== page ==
How Long Does it Take to Recover from Surgery?

One of the most common, and important, questions that patients ask me is how long their recovery will be.  There are two important things to know about recovery time after surgery.

Courtesy of Office.com

Courtesy of Office.com

 

 

  • First, the recovery time depends on the type of procedure you have.  For example, getting Botox has virtually no recovery time, but getting an abdominoplasty will require significant time to recover.  Even two different operations on the same body part may have very different recovery times.  If I take a ganglion cyst out, I have my patients wear a splint for 4 weeks to prevent motion because the cyst comes from the joint, and movement at the joint may impair healing.  But if I release a trigger finger, I want patients to move that finger immediately after surgery so scar tissue does not develop that limits motion.
  • Second, each surgeon is a little bit different in terms of their post-operative care and activity restrictions.  So comparing your surgery to that of a friend who had a different surgeon is not necessarily useful.

In terms of how tissue actually heals, a good rule of thumb is that it takes about 6 weeks to achieve full healing.  This is why casts stay on at least 6 weeks, and why patients have lifting restrictions for at least 6 weeks after a hernia repair.  It is essential that you ask your surgeon what your specific downtime and recovery will be like, and that you understand why you have the restrictions that you do.  This will help you have the best experience possible with any surgical procedure

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Disclaimer: This webpage is for general information only. It is not intended to diagnose or treat any medical illness, or give any specific medical advice. Because medical knowlege is constantly evolving, I cannot guarantee the accuracy or timeliness of any information in this blog.

Does Getting Filler Hurt?

I know many people who absolutely hate needles.  Hate them.  In fact, my husband is one of these people.  Giving him his flu shot last year was like darting a wild animal that was trying to escape.  On the other side of the spectrum, I also know many people that aren’t particularly bothered by needles.  But regardless of which group you fall into, getting fillers (e.g. Juvederm or Belotero) can be uncomfortable, especially in sensitive areas such as the lips.

Courtesy of office.com

Courtesy of office.com

So what to do about this?  I am a huge fan of facial fillers, but I hate causing pain. Fortunately, we have many ways to reduce or eliminate pain during procedures.   First, I routinely use a topical numbing cream on the area that is getting injected.  Letting this cream sit in place for several minutes reduces the pain significantly.  I also use a cooling spray that helps numb each area further just before injection.  Finally, I may perform injections to the nerves that provide sensation to the area around the mouth.  This nerve block is similar to the injections a dentist performs before doing dental work, so you can expect to be numb for an hour or two afterward.  Applying ice before and after the procedure may help as well.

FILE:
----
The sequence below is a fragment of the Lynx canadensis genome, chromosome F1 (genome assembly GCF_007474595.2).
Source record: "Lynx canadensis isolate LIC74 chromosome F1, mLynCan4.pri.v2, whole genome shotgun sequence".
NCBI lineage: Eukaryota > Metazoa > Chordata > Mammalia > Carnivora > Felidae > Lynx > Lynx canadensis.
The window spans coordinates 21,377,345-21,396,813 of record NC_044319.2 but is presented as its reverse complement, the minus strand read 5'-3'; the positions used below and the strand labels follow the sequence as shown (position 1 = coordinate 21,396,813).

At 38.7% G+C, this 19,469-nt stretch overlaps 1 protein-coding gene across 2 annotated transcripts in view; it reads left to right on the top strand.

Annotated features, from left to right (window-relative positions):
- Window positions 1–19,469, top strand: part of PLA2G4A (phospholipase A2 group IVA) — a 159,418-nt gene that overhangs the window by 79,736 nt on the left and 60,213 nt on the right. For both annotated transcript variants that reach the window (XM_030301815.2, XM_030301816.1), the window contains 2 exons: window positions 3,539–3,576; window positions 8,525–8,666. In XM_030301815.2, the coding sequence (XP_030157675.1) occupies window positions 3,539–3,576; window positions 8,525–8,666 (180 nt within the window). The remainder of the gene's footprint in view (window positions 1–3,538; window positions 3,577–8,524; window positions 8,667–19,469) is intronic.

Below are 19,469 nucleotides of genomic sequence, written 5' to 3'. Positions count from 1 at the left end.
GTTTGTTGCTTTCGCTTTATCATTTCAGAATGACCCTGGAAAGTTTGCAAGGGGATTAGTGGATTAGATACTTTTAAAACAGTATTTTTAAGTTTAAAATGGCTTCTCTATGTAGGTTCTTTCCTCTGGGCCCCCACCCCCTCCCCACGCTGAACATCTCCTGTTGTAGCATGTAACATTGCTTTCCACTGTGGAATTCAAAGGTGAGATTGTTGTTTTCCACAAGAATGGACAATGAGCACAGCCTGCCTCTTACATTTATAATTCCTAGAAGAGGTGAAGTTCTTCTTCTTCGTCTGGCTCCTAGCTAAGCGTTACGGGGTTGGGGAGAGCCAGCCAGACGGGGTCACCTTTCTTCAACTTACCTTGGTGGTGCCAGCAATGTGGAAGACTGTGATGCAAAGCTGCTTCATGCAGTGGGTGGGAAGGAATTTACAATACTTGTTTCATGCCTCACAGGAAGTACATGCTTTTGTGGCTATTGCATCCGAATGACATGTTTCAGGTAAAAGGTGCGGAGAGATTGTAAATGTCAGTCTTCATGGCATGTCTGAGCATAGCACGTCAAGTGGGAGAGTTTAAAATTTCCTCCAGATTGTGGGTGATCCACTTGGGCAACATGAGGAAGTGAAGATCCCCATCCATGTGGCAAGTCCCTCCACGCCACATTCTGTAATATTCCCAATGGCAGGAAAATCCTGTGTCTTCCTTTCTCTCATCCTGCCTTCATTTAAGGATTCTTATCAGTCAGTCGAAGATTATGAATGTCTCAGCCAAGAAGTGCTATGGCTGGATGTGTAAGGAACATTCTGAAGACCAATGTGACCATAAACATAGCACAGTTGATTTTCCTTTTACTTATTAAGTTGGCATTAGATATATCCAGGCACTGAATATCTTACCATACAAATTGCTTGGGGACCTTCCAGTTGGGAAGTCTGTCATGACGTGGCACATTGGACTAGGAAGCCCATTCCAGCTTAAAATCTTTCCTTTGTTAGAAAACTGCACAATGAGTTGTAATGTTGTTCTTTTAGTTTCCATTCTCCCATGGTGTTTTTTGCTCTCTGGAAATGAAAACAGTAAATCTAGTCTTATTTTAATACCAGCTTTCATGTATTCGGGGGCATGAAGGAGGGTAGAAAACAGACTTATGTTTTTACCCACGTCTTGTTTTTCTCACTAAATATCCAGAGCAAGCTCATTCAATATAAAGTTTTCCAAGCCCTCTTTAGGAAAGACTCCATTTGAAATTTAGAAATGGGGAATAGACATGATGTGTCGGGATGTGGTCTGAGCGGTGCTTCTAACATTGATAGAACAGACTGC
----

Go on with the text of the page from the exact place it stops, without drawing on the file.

I can think of a couple of questions you may have, once you digested this information, so I’ll try to anticipate and answer those now:

1) If I’m getting a shot to make me numb, why does the shot hurt?  This is the biggest downside of local anesthetics, that is, medications we use to numb tissue.  Local anesthetics such as lidocaine do burn when they are injected.  This is because the solution is fairly acidic.  Adding a neutralizer (sodium bicarbonate) may help with the burning.  I find injecting very slowly also helps.  The burning does fade very quickly, however, so this temporarily painful sensation is often worth undergoing if it means comfort during a procedure.

2) The numbing cream sounds great- can I get it for home use?  Topical anesthetic, i.e. numbing cream, is the active ingredient in some over-the-counter medications such as Orajel.  The prescription strength is quite a bit stronger, however, and the reason it is prescription-only is because using too much local anesthetic can be harmful; heart arrthymias, seizures, and even death have been reported after improper use of numbing cream (see the FDA report here).  So it is very important to use topical anesthetic only as directed, and only under the supervision of a doctor.

Do you have any questions about numbing medicine, or ways to reduce pain during possibly painful procedures?

 

 

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Disclaimer: This webpage is for general information only. It is not intended to diagnose or treat any medical illness, or give any specific medical advice. Because medical knowlege is constantly evolving, I cannot guarantee the accuracy or timeliness of any information in this blog.